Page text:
A couple of months ago, I decided I had had it with Twitter and Facebook. I was at a breaking point. There was (and still is) an unrelenting rush of news surrounding the current presidential administration. People kept tweeting about how close we were to the apocalypse. And men I barely knew were asking me to promote their books, essays and articles on my networks. I became tired of scrolling my way through the lives of other people. My creativity was stalled.
The endless tweets, status updates and posts cluttered up my brain.
Putting Down the Smartphone
So, I took a digital break from Facebook and Twitter (but not Instagram) while still occasionally posting about recent articles I'd written. One week into the break, I didn't miss Facebook much at all. Twitter, however, was a different story. The urge to pick up my smartphone and scroll was strong, but I mostly resisted. Social media tends to make me compare my life to everyone else's. These comparisons make me feel deficient. Even though I know I'm not, that feeling lingers. Why is it so easy to find our own flaws rather than recognize what we have? Social media taps into my anxieties about productivity, writing, body image and motherhood. For the millionth time, I reminded myself to pay more attention to my own life and not the lives of other people.
By the end of the first week, I felt like I had more time. I could think. I could read. I could take a moment for a deep breath and get back to work. I finally figured out that one writing project required a complete rehaul before I continued to work on it. I caught up on back issues of The New Yorker and read a few nonfiction books that I claimed I never had time for.
The second week proved to be the real challenge. I was tempted to get on Twitter as I waited for news about a book contract. I composed tweets in my head about writing and editing, complete with fancy hashtags. I imagined how folks on Twitter might respond, but I didn't let myself send them. Instead, I decided to take a photo of me working at a coffee shop for Instagram, but my phone's camera stopped working. The need to complain on Twitter overwhelmed me, but I realized that this was clearly a first-world problem. I didn't need to tweet, even if I wanted to. And why did I feel the need to tweet about my work? Probably because I've made it a habit to tweet about my writing as I'm writing, but also because being a freelancer is isolating. I work from home and email with colleagues. Mostly, I missed my friends on Twitter. I missed their support and encouragement. (I still didn't miss Facebook.)
And yet, the problem is that Twitter is easier than writing, editing, copy editing, revising, emailing, parenting, cleaning and a whole host of other things. And once I check Twitter, I feel like I can't leave. Of course, I can, but the scrolling draws me in.
Creating Better Boundaries
My third week helped me realize that I needed better boundaries about social media. I needed to set limits on how and when I engage. I needed to feel like I didn't always have to be on social media. Removing the social media apps from my phone helped. I turned off notifications for the apps ages ago. I decide when to check social media rather than my phone pinging me as notifications occur.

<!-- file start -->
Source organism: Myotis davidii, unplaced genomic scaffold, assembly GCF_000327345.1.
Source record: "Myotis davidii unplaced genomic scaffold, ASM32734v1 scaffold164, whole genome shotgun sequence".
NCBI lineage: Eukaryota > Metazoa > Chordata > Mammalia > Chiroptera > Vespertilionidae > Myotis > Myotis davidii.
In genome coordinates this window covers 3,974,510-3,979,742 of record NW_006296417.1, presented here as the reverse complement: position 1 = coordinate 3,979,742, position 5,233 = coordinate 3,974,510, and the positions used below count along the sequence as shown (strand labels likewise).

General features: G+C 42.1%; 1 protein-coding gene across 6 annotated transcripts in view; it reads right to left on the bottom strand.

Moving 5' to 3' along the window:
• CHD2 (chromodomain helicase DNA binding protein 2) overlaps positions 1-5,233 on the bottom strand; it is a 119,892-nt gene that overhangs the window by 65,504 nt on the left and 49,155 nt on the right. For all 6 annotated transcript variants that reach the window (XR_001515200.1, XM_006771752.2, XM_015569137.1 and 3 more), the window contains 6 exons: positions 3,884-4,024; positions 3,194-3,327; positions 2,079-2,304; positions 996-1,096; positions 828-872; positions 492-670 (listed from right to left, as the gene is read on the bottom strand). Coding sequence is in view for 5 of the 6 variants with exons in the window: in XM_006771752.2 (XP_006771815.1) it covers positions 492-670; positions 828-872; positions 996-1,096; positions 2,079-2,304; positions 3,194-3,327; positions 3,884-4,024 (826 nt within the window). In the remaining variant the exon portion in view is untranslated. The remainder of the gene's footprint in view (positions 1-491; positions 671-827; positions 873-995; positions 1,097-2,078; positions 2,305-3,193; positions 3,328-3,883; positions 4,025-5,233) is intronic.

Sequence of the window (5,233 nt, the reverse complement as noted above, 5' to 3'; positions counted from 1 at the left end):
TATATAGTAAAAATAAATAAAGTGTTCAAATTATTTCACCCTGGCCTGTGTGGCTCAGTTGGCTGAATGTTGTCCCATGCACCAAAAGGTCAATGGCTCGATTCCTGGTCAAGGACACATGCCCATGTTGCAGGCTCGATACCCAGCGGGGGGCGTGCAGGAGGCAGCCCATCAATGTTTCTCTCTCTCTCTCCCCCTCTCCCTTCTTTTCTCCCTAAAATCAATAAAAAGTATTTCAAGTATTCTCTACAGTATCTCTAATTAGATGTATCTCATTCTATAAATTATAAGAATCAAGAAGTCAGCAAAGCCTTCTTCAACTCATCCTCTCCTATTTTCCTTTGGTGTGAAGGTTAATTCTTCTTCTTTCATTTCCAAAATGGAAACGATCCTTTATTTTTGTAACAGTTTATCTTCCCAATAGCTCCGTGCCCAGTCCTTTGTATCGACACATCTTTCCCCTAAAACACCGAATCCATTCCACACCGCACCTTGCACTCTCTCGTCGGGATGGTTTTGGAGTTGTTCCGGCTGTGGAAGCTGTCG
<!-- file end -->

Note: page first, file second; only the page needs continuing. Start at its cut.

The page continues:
Stepping away from social media helped me notice that I no longer give myself the time I require to think about my research and writing. Lately, I've been rushing from project to project without pausing to consider what else I might want to write. I don't give myself permission to read the books that will make me a better editor and writer. I'm feeling burnt out and frustrated.
As I chose to end my social media break, it occurred to me that I haven't spent much time thinking about the kind of creative life I want rather than the creative life I have. My writing life feels less and less creative by the day. Writing is a process of thinking, dreaming, analyzing, researching and doing, which I try to rush in the sake of being productive. This no longer works for me. The need to feel productive is killing my creativity. Scrolling through Twitter used to be a quick escape from my work.
But now, it is no longer an escape, but a deep dive into what's happening in our country, with everybody's opinions clamoring in my head. Twitter no longer soothes me. It hasn't been fun for a while. Instead, it's a jangling and clanging of fierce words and doomsday predictions. Mostly, I'm tired of people on the internet telling me what to care about or what supposedly distracts me. Part of me wants to make my temporary digital break permanent, but I would miss my friends. Right now, the costs of giving up social media are too high. Instead, I'm trying to remember why I joined Twitter in the first place: to reach and connect with people across the country and the globe about issues, ideas, research and writing I care about. Connections matter, so for now, I'll stay connected.
Until next month,